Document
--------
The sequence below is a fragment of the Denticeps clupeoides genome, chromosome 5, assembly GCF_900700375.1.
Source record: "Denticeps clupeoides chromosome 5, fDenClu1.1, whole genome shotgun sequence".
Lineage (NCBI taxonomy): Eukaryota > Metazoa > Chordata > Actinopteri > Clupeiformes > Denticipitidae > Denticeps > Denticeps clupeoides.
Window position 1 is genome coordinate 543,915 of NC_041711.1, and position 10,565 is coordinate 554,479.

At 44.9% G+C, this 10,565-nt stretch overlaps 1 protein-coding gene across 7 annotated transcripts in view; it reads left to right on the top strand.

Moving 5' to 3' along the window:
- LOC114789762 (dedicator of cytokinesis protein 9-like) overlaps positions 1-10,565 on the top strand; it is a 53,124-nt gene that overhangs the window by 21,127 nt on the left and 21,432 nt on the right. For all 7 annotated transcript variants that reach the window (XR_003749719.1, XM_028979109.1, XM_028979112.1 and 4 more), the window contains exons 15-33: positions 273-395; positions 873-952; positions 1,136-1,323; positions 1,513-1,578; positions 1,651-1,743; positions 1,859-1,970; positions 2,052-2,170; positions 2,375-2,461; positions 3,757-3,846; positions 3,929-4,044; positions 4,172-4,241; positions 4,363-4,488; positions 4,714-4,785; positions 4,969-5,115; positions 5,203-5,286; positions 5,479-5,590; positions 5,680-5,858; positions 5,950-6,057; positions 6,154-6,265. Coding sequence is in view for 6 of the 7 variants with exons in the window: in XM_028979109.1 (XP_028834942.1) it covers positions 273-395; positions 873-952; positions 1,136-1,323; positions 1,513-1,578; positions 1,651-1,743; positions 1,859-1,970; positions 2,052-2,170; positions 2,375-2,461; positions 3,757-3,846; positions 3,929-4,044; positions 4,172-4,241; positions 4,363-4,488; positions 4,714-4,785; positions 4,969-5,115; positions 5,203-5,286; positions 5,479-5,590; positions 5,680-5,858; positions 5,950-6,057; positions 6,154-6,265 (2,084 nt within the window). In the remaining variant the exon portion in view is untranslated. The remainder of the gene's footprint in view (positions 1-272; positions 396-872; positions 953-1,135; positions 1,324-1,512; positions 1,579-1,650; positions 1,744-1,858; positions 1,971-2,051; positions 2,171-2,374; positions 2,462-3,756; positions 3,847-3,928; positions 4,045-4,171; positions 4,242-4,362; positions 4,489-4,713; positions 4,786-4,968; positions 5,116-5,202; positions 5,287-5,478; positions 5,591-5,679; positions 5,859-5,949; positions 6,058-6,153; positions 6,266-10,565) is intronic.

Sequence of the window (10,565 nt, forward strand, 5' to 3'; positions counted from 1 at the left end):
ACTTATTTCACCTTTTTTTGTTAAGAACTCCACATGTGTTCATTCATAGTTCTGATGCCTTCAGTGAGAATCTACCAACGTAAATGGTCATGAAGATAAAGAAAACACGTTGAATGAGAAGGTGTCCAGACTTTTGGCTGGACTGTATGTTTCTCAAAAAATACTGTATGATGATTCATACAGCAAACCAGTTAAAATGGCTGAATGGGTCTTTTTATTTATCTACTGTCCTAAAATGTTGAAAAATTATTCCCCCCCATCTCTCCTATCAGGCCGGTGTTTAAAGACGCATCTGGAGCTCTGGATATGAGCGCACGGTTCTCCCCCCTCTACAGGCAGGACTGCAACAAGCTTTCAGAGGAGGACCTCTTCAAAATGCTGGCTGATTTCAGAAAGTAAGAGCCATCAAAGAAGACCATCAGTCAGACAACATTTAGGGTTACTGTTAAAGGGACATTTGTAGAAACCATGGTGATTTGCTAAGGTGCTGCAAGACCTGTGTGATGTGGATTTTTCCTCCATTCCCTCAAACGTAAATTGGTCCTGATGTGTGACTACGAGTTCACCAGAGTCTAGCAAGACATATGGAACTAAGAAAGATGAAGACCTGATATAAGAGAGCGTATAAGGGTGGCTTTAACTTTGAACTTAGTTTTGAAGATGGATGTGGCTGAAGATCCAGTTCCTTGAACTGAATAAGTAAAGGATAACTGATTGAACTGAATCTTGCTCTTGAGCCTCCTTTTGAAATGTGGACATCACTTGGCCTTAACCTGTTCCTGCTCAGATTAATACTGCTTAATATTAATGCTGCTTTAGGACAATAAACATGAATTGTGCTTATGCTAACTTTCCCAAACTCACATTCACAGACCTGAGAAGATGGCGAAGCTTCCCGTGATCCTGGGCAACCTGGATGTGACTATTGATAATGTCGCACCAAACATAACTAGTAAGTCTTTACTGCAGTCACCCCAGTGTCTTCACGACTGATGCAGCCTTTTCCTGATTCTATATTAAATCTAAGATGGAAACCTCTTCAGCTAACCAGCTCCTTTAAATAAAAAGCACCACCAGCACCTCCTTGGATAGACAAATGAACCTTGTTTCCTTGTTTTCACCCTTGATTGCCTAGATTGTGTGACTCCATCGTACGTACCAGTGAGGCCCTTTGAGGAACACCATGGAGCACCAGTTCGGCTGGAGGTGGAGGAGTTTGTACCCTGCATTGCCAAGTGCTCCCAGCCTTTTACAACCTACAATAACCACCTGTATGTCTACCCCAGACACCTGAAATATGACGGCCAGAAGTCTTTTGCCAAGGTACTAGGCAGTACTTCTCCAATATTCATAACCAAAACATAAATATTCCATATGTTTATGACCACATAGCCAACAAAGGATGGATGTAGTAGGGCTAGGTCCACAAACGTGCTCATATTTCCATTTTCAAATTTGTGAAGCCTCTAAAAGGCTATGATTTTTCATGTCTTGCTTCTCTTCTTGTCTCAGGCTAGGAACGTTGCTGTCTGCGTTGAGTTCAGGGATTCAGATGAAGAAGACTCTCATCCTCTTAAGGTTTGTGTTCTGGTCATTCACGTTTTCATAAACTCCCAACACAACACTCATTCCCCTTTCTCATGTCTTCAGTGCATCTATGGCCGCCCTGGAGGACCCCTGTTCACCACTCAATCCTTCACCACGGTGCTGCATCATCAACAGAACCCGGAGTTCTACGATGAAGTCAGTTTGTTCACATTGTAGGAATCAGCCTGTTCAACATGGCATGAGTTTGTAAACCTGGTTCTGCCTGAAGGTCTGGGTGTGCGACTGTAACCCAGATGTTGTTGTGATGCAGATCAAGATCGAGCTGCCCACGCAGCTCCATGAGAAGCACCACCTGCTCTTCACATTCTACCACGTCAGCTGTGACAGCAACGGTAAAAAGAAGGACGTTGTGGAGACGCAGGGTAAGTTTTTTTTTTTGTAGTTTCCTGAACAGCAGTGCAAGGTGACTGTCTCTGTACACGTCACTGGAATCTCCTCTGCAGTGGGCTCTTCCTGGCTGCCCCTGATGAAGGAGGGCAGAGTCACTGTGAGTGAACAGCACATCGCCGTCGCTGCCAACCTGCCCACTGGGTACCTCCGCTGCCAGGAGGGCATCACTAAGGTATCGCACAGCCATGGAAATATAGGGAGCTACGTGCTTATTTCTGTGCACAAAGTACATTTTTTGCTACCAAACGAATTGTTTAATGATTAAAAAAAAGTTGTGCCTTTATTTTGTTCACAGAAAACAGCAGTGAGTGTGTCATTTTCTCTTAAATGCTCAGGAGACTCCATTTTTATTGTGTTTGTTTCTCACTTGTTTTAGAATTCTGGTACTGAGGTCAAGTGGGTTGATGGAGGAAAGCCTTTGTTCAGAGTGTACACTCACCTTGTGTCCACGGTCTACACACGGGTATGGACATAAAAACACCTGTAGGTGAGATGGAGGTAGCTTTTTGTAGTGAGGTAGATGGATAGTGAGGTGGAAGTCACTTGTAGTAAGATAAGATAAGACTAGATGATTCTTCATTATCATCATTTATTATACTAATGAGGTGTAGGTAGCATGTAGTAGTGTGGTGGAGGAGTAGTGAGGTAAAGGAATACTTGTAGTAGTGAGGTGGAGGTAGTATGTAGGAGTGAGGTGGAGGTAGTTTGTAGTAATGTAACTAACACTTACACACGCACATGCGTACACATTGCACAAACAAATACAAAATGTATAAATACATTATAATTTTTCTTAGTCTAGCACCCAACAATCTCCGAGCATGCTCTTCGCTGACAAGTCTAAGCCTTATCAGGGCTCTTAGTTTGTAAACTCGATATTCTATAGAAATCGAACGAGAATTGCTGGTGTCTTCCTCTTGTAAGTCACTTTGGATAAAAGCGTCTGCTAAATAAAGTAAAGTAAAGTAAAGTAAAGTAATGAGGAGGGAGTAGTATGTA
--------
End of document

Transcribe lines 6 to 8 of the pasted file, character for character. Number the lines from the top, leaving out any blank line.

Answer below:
Moving 5' to 3' along the window:
- LOC114789762 (dedicator of cytokinesis protein 9-like) overlaps positions 1-10,565 on the top strand; it is a 53,124-nt gene that overhangs the window by 21,127 nt on the left and 21,432 nt on the right. For all 7 annotated transcript variants that reach the window (XR_003749719.1, XM_028979109.1, XM_028979112.1 and 4 more), the window contains exons 15-33: positions 273-395; positions 873-952; positions 1,136-1,323; positions 1,513-1,578; positions 1,651-1,743; positions 1,859-1,970; positions 2,052-2,170; positions 2,375-2,461; positions 3,757-3,846; positions 3,929-4,044; positions 4,172-4,241; positions 4,363-4,488; positions 4,714-4,785; positions 4,969-5,115; positions 5,203-5,286; positions 5,479-5,590; positions 5,680-5,858; positions 5,950-6,057; positions 6,154-6,265. Coding sequence is in view for 6 of the 7 variants with exons in the window: in XM_028979109.1 (XP_028834942.1) it covers positions 273-395; positions 873-952; positions 1,136-1,323; positions 1,513-1,578; positions 1,651-1,743; positions 1,859-1,970; positions 2,052-2,170; positions 2,375-2,461; positions 3,757-3,846; positions 3,929-4,044; positions 4,172-4,241; positions 4,363-4,488; positions 4,714-4,785; positions 4,969-5,115; positions 5,203-5,286; positions 5,479-5,590; positions 5,680-5,858; positions 5,950-6,057; positions 6,154-6,265 (2,084 nt within the window). In the remaining variant the exon portion in view is untranslated. The remainder of the gene's footprint in view (positions 1-272; positions 396-872; positions 953-1,135; positions 1,324-1,512; positions 1,579-1,650; positions 1,744-1,858; positions 1,971-2,051; positions 2,171-2,374; positions 2,462-3,756; positions 3,847-3,928; positions 4,045-4,171; positions 4,242-4,362; positions 4,489-4,713; positions 4,786-4,968; positions 5,116-5,202; positions 5,287-5,478; positions 5,591-5,679; positions 5,859-5,949; positions 6,058-6,153; positions 6,266-10,565) is intronic.

Sequence of the window (10,565 nt, forward strand, 5' to 3'; positions counted from 1 at the left end):